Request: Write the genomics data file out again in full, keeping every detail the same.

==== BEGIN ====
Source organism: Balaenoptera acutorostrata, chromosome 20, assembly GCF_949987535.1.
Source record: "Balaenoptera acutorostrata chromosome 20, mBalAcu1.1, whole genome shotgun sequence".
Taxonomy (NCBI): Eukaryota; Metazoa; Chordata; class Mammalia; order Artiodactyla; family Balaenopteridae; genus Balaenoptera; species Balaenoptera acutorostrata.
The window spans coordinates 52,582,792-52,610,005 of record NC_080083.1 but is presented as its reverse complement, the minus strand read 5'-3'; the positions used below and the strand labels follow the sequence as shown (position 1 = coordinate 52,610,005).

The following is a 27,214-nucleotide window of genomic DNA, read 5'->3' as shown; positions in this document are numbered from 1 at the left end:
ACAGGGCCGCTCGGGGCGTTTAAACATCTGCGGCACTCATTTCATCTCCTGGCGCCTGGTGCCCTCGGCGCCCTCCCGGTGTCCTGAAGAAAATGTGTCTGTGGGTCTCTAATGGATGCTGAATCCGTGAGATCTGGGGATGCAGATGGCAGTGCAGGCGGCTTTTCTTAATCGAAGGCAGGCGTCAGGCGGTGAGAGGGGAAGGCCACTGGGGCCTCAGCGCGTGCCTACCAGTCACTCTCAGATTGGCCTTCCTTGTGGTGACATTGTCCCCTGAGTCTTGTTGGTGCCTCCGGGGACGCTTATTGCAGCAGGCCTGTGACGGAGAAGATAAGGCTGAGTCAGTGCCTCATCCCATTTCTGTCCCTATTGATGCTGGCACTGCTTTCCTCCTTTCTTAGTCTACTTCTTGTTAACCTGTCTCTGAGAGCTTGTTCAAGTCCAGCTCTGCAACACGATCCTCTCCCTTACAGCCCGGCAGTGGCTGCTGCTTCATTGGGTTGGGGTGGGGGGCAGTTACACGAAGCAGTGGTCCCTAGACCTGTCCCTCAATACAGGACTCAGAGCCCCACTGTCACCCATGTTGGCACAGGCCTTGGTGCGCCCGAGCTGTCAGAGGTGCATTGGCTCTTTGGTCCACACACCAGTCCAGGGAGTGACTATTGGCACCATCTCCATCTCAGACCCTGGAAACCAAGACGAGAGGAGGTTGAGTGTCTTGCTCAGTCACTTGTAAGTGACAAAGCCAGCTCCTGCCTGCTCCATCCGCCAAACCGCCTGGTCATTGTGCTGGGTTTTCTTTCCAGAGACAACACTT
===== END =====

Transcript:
Source organism: Balaenoptera acutorostrata, chromosome 20, assembly GCF_949987535.1.
Source record: "Balaenoptera acutorostrata chromosome 20, mBalAcu1.1, whole genome shotgun sequence".
Taxonomy (NCBI): Eukaryota; Metazoa; Chordata; class Mammalia; order Artiodactyla; family Balaenopteridae; genus Balaenoptera; species Balaenoptera acutorostrata.
The window spans coordinates 52,582,792-52,610,005 of record NC_080083.1 but is presented as its reverse complement, the minus strand read 5'-3'; the positions used below and the strand labels follow the sequence as shown (position 1 = coordinate 52,610,005).

The following is a 27,214-nucleotide window of genomic DNA, read 5'->3' as shown; positions in this document are numbered from 1 at the left end:
ACAGGGCCGCTCGGGGCGTTTAAACATCTGCGGCACTCATTTCATCTCCTGGCGCCTGGTGCCCTCGGCGCCCTCCCGGTGTCCTGAAGAAAATGTGTCTGTGGGTCTCTAATGGATGCTGAATCCGTGAGATCTGGGGATGCAGATGGCAGTGCAGGCGGCTTTTCTTAATCGAAGGCAGGCGTCAGGCGGTGAGAGGGGAAGGCCACTGGGGCCTCAGCGCGTGCCTACCAGTCACTCTCAGATTGGCCTTCCTTGTGGTGACATTGTCCCCTGAGTCTTGTTGGTGCCTCCGGGGACGCTTATTGCAGCAGGCCTGTGACGGAGAAGATAAGGCTGAGTCAGTGCCTCATCCCATTTCTGTCCCTATTGATGCTGGCACTGCTTTCCTCCTTTCTTAGTCTACTTCTTGTTAACCTGTCTCTGAGAGCTTGTTCAAGTCCAGCTCTGCAACACGATCCTCTCCCTTACAGCCCGGCAGTGGCTGCTGCTTCATTGGGTTGGGGTGGGGGGCAGTTACACGAAGCAGTGGTCCCTAGACCTGTCCCTCAATACAGGACTCAGAGCCCCACTGTCACCCATGTTGGCACAGGCCTTGGTGCGCCCGAGCTGTCAGAGGTGCATTGGCTCTTTGGTCCACACACCAGTCCAGGGAGTGACTATTGGCACCATCTCCATCTCAGACCCTGGAAACCAAGACGAGAGGAGGTTGAGTGTCTTGCTCAGTCACTTGTAAGTGACAAAGCCAGCTCCTGCCTGCTCCATCCGCCAAACCGCCTGGTCATTGTGCTGGGTTTTCTTTCCAGAGACAACACTT